Garden expert at Costa Farms, Justin Hancock, says that living green walls are a great way to maximize the benefits of houseplants by purifying the air and beautifying spaces. Try hanging one in the kitchen planted with herbs for fresh kitchen flavors all year long.

With more and more companies selling these kits and supplies, it’s easy to re-create these gardens over a weekend.
 

Make your own living wall.

Pop a color that will last all winter.
Growing bulbs indoors in the winter lets you enjoy the colors and fragrance of spring even though it’s still months away.  But now’s the time to get started.

First, choose your bulbs. Amaryllis and paperwhite narcissus from Longfield Gardens are perfect for indoor gardening because they don’t require any chill time. I like to plant bulbs every week in the winter, so I can have blooming flowers all winter long.  Paperwhites will bloom in four to six weeks, amaryllis in six to eight.

Photo credit: Longfield Gardens

Here are my top 12 favorite ways to decorate with amaryllis.

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Katie McCoy Dubow is creative officer at Garden Media, a PR firm specializing in the horticulture industry.

 

 

 

 

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Shawna Coronado

Garden Obsession: How To Use A Garden Cloche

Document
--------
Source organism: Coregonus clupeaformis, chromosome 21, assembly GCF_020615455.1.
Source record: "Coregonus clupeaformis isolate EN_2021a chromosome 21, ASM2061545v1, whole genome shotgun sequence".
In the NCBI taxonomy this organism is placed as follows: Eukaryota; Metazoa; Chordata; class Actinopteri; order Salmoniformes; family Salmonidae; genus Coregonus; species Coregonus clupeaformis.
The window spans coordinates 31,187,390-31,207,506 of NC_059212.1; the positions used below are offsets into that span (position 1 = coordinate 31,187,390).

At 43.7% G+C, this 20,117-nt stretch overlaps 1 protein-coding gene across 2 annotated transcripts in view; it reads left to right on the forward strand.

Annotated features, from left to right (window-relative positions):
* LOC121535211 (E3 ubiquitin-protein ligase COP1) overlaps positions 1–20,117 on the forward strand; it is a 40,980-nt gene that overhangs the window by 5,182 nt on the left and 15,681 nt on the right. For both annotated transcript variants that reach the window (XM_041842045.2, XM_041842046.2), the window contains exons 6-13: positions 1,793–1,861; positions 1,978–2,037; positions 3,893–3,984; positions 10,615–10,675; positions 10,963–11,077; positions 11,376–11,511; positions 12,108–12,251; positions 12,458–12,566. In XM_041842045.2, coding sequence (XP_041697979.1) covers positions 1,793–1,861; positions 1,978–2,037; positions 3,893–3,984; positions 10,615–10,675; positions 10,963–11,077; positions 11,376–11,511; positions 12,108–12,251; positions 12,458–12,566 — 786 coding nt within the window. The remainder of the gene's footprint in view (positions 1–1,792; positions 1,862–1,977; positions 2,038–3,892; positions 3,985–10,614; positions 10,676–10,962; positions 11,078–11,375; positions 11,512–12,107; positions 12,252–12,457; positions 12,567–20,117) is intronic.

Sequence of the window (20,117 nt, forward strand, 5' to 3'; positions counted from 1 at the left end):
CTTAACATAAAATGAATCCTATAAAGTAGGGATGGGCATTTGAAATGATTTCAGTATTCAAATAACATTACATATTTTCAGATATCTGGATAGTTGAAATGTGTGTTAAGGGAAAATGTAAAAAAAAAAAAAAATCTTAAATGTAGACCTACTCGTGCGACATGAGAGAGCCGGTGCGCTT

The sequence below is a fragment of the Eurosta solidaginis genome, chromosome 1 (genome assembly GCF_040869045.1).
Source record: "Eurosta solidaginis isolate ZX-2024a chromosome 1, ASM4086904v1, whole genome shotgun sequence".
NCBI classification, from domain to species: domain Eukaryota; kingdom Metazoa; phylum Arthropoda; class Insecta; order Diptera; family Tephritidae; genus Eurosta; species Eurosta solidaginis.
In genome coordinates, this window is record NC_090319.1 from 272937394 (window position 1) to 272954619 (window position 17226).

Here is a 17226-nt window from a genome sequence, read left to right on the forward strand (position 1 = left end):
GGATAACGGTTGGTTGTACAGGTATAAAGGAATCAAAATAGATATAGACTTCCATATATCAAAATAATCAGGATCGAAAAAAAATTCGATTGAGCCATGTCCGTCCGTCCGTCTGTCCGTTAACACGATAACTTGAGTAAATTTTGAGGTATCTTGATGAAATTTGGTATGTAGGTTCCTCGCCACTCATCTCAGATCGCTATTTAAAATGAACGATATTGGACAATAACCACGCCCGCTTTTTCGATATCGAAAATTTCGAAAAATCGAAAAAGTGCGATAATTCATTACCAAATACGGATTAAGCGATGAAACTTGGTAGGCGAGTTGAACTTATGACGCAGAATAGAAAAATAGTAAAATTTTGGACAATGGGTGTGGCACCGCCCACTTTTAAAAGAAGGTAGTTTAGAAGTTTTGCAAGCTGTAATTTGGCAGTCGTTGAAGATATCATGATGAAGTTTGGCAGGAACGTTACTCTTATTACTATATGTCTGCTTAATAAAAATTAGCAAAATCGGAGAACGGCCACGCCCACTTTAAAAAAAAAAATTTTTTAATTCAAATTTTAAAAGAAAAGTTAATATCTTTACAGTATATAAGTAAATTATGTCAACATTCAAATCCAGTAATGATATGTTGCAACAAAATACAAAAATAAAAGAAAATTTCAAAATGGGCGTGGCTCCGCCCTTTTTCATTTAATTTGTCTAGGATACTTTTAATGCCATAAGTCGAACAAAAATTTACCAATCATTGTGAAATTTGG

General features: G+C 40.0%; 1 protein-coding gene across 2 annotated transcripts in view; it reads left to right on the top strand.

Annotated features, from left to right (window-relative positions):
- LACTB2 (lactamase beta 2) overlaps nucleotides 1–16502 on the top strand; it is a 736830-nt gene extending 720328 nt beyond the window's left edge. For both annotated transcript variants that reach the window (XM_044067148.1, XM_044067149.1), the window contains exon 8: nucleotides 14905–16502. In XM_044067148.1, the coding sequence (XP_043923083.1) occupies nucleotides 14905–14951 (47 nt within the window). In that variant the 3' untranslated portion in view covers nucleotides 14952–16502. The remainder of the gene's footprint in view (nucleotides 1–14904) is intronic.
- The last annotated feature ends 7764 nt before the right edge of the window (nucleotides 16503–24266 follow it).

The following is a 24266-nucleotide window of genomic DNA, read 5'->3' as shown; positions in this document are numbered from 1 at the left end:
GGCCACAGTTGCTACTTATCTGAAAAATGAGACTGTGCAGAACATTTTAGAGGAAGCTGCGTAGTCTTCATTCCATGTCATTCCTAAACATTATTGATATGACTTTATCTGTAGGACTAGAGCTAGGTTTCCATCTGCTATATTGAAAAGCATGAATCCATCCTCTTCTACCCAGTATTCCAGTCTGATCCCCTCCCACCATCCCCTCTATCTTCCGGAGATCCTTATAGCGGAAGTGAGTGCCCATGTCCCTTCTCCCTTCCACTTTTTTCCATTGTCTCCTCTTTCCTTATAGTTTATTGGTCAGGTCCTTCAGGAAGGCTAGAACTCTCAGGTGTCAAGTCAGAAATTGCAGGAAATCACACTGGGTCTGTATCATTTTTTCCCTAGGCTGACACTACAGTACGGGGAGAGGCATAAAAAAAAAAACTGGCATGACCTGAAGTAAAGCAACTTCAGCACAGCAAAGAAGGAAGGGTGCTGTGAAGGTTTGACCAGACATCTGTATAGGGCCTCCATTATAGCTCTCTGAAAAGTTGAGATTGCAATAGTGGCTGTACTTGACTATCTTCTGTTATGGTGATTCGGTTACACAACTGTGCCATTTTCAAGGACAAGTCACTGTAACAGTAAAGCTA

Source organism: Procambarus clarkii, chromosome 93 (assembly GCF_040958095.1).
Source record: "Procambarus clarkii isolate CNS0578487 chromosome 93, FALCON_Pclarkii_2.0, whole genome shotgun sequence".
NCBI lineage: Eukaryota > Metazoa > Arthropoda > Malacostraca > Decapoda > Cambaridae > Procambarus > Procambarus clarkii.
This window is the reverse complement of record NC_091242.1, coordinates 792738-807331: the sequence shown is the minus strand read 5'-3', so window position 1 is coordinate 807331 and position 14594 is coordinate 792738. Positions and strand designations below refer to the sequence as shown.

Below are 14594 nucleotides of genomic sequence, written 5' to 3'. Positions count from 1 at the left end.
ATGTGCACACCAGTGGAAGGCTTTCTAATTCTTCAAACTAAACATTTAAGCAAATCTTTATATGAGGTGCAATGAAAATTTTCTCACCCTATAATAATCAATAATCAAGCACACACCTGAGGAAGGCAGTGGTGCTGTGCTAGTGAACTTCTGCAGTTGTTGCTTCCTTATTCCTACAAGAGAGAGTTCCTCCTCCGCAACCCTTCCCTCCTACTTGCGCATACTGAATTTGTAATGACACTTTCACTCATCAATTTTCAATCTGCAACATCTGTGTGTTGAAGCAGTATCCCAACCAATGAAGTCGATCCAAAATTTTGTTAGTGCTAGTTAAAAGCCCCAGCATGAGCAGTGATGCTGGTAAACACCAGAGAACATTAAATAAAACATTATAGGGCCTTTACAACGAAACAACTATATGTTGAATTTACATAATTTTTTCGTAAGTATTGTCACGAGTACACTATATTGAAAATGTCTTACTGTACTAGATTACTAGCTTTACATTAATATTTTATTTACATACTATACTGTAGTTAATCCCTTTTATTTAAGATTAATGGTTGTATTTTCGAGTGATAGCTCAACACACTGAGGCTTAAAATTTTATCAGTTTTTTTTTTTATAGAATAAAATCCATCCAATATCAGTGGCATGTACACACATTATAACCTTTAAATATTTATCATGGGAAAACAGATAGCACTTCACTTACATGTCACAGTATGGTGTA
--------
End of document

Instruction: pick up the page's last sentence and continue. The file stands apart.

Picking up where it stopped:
Cloche covering petunia and seashells in garden

Cloche’s have been a mystery to me most of my life; it was a mystery that was half terrarium and half cake cover. When I was a little girl I remember my grandmother having a few bell shaped glass covers she would set out in the garden, but I never knew their proper use until I became a gardener myself. The word “cloche” is French and means “bell”. Garden cloches are used for a number of reasons; from building a terrarium-like container to starting plants to protecting plants from pests to using it as a decorative element in the home or garden. Above you see my little petunia amongst my seashells getting some extra protection from a hungry rabbit with a cloche.

This season I decided to conduct an experiment and see if I could learn how to grow a Tuberous Begonia from bulb by starting the bulb with a cloche cover in a  Terrarium Grow Kit.

How To Grow A Begonia Bulb With a Cloche Cover